Ukrainian troops advance on flight MH17 crash site amid fight with rebels
Ukraine said its troops had taken more territory from pro-Russian rebels near the site where Malaysia Airlines flight MH17 was brought down. International investigators said fighting had again prevented them reaching the crash location.
The separatists are still in control of the area where the plane was shot down but fighting in the surrounding countryside has been heavy as government forces try to drive them out.
"The Ukrainians have taken over a part of the crash site," said Vladimir Antyufeyev, the self-styled first deputy prime minister of the Donetsk People's Republic.
Ukrainian officials said two rebel-held towns had been recaptured and attempts were being made to take a village Kiev says is near the launch site of the surface-to-air missile that shot down the airliner with the loss of all 298 on board.
Watch: Fighting stops international team reaching Ukraine crash site
UN High Commissioner for Human Rights Navi Pillay said increasingly intense fighting in the Donetsk and Luhansk regions was extremely alarming and that the shooting down of the Malaysian plane on July 17 may amount to a war crime.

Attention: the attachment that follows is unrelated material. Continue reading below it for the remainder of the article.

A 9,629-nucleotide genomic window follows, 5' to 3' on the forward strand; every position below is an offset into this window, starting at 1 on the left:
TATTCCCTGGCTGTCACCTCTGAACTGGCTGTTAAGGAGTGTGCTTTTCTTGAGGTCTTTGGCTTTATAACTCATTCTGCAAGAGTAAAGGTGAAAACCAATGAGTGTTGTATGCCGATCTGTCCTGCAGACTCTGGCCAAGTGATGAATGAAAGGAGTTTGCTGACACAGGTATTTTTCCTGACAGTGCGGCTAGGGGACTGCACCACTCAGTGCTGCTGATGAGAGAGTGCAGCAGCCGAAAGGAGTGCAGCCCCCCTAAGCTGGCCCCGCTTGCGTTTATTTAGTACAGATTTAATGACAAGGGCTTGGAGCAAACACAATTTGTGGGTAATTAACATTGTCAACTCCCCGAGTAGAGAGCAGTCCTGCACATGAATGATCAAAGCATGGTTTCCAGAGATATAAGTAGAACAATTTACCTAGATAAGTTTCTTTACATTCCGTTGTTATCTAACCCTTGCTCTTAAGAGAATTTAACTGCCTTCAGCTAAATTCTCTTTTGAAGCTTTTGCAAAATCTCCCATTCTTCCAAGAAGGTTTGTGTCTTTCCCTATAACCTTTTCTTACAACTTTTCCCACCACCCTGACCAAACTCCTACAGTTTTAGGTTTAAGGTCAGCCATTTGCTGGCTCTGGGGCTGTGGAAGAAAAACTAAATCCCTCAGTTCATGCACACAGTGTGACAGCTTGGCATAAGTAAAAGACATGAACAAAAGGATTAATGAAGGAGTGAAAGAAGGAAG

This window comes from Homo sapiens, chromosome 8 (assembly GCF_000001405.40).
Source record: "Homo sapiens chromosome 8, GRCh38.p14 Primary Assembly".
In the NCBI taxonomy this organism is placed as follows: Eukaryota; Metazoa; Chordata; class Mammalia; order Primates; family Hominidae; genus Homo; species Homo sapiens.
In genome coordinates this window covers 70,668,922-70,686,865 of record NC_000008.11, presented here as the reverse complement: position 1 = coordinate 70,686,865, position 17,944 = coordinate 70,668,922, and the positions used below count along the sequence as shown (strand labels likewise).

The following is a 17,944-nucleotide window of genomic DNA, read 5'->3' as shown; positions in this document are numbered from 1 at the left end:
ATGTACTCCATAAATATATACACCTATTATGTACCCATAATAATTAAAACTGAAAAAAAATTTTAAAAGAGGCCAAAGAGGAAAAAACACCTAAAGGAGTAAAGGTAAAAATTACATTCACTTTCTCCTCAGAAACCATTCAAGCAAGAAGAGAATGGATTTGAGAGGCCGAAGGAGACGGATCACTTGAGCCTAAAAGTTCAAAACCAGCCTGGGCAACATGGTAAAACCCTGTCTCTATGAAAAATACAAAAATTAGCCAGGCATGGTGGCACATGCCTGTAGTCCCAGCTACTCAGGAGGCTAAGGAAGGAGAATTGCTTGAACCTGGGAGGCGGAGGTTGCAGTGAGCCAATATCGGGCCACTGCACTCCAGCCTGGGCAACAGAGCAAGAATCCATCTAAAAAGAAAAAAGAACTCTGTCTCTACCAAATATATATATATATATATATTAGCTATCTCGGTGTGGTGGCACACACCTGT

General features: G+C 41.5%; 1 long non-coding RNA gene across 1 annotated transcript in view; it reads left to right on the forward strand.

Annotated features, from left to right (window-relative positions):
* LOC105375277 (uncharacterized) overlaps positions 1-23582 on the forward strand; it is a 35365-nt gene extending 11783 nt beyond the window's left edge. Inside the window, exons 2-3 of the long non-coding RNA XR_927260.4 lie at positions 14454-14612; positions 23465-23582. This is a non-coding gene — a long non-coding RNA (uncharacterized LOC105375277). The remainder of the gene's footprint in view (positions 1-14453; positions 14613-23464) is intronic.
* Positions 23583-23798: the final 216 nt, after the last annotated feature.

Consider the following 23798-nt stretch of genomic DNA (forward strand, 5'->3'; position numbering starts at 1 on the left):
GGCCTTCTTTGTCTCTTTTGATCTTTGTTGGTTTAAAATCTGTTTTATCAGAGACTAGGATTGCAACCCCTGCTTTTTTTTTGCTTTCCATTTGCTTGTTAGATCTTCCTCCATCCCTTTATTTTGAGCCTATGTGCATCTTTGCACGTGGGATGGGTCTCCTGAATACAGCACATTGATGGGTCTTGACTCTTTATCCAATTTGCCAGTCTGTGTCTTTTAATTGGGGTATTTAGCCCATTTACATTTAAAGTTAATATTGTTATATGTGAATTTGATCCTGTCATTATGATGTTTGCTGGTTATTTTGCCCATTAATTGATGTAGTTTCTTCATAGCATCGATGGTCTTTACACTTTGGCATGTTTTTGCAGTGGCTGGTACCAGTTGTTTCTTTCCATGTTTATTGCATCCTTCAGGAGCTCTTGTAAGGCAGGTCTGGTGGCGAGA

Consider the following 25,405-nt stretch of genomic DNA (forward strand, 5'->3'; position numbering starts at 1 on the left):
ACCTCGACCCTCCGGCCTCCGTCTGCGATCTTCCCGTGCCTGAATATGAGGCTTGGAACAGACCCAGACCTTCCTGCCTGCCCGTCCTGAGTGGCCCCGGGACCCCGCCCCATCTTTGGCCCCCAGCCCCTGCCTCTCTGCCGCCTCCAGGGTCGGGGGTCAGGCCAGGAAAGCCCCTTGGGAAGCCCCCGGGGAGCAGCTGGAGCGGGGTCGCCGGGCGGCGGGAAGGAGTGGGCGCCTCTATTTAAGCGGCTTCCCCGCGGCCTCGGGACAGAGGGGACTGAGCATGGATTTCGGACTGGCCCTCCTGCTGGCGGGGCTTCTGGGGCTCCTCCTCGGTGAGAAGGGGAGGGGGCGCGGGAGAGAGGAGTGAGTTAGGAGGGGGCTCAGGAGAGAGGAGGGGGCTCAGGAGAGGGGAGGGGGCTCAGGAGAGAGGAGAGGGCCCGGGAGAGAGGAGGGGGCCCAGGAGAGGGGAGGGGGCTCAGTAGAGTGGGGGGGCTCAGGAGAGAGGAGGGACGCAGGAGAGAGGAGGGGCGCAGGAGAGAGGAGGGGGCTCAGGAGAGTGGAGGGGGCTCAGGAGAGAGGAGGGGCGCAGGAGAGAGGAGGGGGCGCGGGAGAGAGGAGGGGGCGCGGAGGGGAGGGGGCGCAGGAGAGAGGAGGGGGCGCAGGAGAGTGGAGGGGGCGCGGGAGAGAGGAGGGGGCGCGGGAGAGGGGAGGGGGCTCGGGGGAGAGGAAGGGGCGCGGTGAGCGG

The site of the crash of the Malaysian plane has yet to be secured or thoroughly investigated, more than 10 days after the crash.
No full forensic sweep has been conducted to ensure all human remains have been collected. Both side accuse the other of using fighting to prevent the investigation.
Russian foreign minister Sergey Lavrov blamed Ukrainian military action, saying that a buffer zone announced by Ukraine President Petro Poroshenko had not been honored.
"The reality is Ukrainian authorities have to stop their fighting and respect the resolution of the UN Security Council and provide full access to the crash site," Lavrov said, adding that Russia wanted investigators to "find out the truth".
"The first priority is that the investigation will be impartial," he said.
The Organisation for Security and Cooperation in Europe said its monitors attempting to reach the crash site with investigators from Australia and the Netherlands were forced to return to Donetsk for "security reasons".
Antyufeyev, the rebel leader, said in Donetsk that separatist fighters escorting the international experts to the site encountered fighting and turned back.
Antyufeyev, who like most of the senior rebel leadership is from Russia, also blamed the Ukrainian army for trying to destroy evidence at the crash site under cover of fighting.
In Kiev, Australian Foreign Minister Julie Bishop, whose country lost 28 nationals in the crash, said she would discuss access with Ukrainian authorities.
"We'll be seeking assurances that any military action doesn't compromise our humanitarian mission," Bishop said.